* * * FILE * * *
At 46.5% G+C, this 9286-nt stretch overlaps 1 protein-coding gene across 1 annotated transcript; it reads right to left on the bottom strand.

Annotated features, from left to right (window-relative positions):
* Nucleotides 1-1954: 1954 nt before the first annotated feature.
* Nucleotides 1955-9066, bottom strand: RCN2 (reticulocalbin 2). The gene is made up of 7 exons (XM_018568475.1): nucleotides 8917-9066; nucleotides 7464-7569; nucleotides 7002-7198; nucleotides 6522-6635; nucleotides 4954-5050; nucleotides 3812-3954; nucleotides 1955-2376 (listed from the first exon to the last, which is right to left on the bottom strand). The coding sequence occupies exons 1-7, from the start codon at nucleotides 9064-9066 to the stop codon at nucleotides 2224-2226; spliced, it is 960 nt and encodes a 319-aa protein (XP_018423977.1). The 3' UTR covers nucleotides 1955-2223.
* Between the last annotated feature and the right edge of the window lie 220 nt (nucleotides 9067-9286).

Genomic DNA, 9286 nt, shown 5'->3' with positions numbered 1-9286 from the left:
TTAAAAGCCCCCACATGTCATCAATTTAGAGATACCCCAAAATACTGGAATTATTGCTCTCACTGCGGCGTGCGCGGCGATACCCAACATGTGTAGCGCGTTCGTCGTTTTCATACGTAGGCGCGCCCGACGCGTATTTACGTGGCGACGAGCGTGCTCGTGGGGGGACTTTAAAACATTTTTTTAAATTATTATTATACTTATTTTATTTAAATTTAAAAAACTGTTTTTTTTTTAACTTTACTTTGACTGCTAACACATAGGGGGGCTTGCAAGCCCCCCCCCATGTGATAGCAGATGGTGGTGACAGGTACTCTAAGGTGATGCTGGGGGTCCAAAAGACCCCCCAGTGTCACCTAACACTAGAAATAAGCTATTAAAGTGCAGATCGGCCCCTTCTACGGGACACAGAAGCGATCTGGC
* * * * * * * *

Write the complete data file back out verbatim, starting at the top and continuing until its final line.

At 46.5% G+C, this 9286-nt stretch overlaps 1 protein-coding gene across 1 annotated transcript; it reads right to left on the bottom strand.

Annotated features, from left to right (window-relative positions):
* Nucleotides 1-1954: 1954 nt before the first annotated feature.
* Nucleotides 1955-9066, bottom strand: RCN2 (reticulocalbin 2). The gene is made up of 7 exons (XM_018568475.1): nucleotides 8917-9066; nucleotides 7464-7569; nucleotides 7002-7198; nucleotides 6522-6635; nucleotides 4954-5050; nucleotides 3812-3954; nucleotides 1955-2376 (listed from the first exon to the last, which is right to left on the bottom strand). The coding sequence occupies exons 1-7, from the start codon at nucleotides 9064-9066 to the stop codon at nucleotides 2224-2226; spliced, it is 960 nt and encodes a 319-aa protein (XP_018423977.1). The 3' UTR covers nucleotides 1955-2223.
* Between the last annotated feature and the right edge of the window lie 220 nt (nucleotides 9067-9286).

Genomic DNA, 9286 nt, shown 5'->3' with positions numbered 1-9286 from the left:
TTAAAAGCCCCCACATGTCATCAATTTAGAGATACCCCAAAATACTGGAATTATTGCTCTCACTGCGGCGTGCGCGGCGATACCCAACATGTGTAGCGCGTTCGTCGTTTTCATACGTAGGCGCGCCCGACGCGTATTTACGTGGCGACGAGCGTGCTCGTGGGGGGACTTTAAAACATTTTTTTAAATTATTATTATACTTATTTTATTTAAATTTAAAAAACTGTTTTTTTTTTAACTTTACTTTGACTGCTAACACATAGGGGGGCTTGCAAGCCCCCCCCCATGTGATAGCAGATGGTGGTGACAGGTACTCTAAGGTGATGCTGGGGGTCCAAAAGACCCCCCAGTGTCACCTAACACTAGAAATAAGCTATTAAAGTGCAGATCGGCCCCTTCTACGGGACACAGAAGCGATCTGGC